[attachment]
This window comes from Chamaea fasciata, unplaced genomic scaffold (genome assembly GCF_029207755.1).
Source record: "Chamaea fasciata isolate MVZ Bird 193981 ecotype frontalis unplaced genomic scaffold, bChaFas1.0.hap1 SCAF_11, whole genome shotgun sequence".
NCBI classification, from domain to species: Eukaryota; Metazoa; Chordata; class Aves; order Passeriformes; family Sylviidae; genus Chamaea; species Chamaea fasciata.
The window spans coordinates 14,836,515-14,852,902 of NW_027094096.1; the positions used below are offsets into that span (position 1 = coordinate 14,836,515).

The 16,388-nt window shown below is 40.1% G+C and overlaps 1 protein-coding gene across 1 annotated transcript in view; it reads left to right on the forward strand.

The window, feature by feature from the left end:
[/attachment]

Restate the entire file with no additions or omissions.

This window comes from Chamaea fasciata, unplaced genomic scaffold (genome assembly GCF_029207755.1).
Source record: "Chamaea fasciata isolate MVZ Bird 193981 ecotype frontalis unplaced genomic scaffold, bChaFas1.0.hap1 SCAF_11, whole genome shotgun sequence".
NCBI classification, from domain to species: Eukaryota; Metazoa; Chordata; class Aves; order Passeriformes; family Sylviidae; genus Chamaea; species Chamaea fasciata.
The window spans coordinates 14,836,515-14,852,902 of NW_027094096.1; the positions used below are offsets into that span (position 1 = coordinate 14,836,515).

The 16,388-nt window shown below is 40.1% G+C and overlaps 1 protein-coding gene across 1 annotated transcript in view; it reads left to right on the forward strand.

The window, feature by feature from the left end: